Deconstructing the Bible represents the first attempt by a single author to place the great Spanish Jewish Hebrew bible exegete, philosopher, poet, astronomer, astrologer and scientist Abraham ibn Ezra (1089-1164) in his complete contextual environment. It charts his unusual travels and discusses changes and contradictions in his hermeneutic approach, analysing his vision of the future for the Jewish people in the Christian north of Europe rather than in Muslim Spain. It also examines his influence on subsequent Jewish thought, as well as his place in the wider hermeneutic debate. The book contains a new translation of ibn Ezra's Introduction to the Torah, written in Lucca, northern Italy, together with a full commentary. It will be of interest to a wide variety of scholars, ranging from philosophers and theologians to linguists and students of hermeneutics.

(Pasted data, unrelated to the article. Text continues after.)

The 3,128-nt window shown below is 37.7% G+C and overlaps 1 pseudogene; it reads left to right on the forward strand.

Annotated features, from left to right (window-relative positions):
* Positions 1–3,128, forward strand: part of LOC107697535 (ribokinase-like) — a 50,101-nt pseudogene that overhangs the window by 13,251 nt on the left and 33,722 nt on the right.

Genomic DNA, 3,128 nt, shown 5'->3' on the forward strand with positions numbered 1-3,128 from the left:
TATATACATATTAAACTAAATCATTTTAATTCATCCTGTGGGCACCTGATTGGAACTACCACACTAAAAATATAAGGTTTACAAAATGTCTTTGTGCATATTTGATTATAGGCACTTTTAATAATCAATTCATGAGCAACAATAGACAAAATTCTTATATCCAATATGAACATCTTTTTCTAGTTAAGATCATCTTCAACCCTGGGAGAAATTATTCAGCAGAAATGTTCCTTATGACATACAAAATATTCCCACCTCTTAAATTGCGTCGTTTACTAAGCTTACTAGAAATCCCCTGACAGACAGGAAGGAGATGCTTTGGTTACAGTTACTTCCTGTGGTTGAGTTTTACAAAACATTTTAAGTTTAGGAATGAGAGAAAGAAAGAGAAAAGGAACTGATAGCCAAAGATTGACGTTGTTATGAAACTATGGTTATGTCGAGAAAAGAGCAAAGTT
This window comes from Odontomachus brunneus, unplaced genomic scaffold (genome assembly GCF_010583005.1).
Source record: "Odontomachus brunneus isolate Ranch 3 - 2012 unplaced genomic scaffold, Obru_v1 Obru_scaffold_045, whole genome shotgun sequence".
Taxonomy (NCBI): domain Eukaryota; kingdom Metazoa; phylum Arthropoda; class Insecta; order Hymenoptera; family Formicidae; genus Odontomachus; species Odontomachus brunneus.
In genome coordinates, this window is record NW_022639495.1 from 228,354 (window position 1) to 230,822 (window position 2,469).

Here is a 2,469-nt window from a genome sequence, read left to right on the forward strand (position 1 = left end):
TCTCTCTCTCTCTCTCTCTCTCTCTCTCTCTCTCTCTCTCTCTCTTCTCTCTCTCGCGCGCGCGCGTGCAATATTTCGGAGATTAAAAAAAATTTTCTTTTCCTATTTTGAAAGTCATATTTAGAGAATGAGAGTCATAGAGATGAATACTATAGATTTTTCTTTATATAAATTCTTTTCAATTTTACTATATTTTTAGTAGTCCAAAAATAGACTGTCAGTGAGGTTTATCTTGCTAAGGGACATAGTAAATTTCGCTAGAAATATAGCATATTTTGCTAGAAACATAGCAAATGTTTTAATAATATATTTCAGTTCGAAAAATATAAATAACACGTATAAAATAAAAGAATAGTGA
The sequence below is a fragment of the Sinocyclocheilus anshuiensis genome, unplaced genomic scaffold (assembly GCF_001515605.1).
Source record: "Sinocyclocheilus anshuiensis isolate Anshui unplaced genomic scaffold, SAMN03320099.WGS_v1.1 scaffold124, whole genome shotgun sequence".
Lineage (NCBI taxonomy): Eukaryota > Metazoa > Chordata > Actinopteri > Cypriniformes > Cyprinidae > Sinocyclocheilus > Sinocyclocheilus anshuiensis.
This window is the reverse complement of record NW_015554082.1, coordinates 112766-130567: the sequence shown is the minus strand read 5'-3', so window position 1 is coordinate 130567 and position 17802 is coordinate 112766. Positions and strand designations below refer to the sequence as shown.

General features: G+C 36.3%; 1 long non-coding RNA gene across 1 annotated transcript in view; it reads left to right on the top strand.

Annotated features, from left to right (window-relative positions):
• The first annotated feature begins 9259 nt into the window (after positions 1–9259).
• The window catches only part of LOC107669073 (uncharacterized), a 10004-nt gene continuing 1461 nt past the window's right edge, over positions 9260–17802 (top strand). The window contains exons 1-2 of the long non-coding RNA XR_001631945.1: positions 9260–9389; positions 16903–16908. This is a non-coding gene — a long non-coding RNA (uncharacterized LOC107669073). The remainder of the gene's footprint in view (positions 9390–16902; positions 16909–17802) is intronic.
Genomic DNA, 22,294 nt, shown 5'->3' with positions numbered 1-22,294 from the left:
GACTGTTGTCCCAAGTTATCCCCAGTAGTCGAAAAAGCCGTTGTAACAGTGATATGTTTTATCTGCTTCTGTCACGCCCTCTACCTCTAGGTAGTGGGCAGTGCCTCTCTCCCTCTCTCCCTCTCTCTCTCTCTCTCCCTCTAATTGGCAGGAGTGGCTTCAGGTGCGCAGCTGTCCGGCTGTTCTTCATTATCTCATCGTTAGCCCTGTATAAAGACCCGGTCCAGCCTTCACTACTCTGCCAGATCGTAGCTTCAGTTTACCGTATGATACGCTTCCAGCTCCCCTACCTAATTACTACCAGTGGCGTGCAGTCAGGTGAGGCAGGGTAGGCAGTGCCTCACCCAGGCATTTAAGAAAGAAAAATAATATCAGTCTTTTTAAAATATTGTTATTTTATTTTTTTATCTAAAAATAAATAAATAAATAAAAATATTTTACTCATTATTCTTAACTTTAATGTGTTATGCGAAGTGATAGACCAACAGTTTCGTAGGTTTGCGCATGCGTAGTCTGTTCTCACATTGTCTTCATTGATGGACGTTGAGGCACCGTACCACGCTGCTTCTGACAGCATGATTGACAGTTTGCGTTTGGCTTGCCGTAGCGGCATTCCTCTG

Table of Contents
1. The Biography of Abraham Ibn Ezra 2. A History of the Scholarly Work on Ibn Ezra 3. Classical and Mediaeval Jewish Approaches to Text 4. Early Christian Hermeneutics 5. Muslim Hermeneutics 6. The Karaites 7. The Ge'onim 8. Introduction to the Torah: Translation and Commentary 9. Ibn Ezra's Philosophical Grammar
'A most welcome study of a remarkable man who modern scholars have not taken time to recognize sufficiently.' - The Jerusalem Post
'This is an excellent book ... for serious readers looking for a thorough treatment of Ibn Ezra and his influences, this work is ideal.' - Jewish Chronicle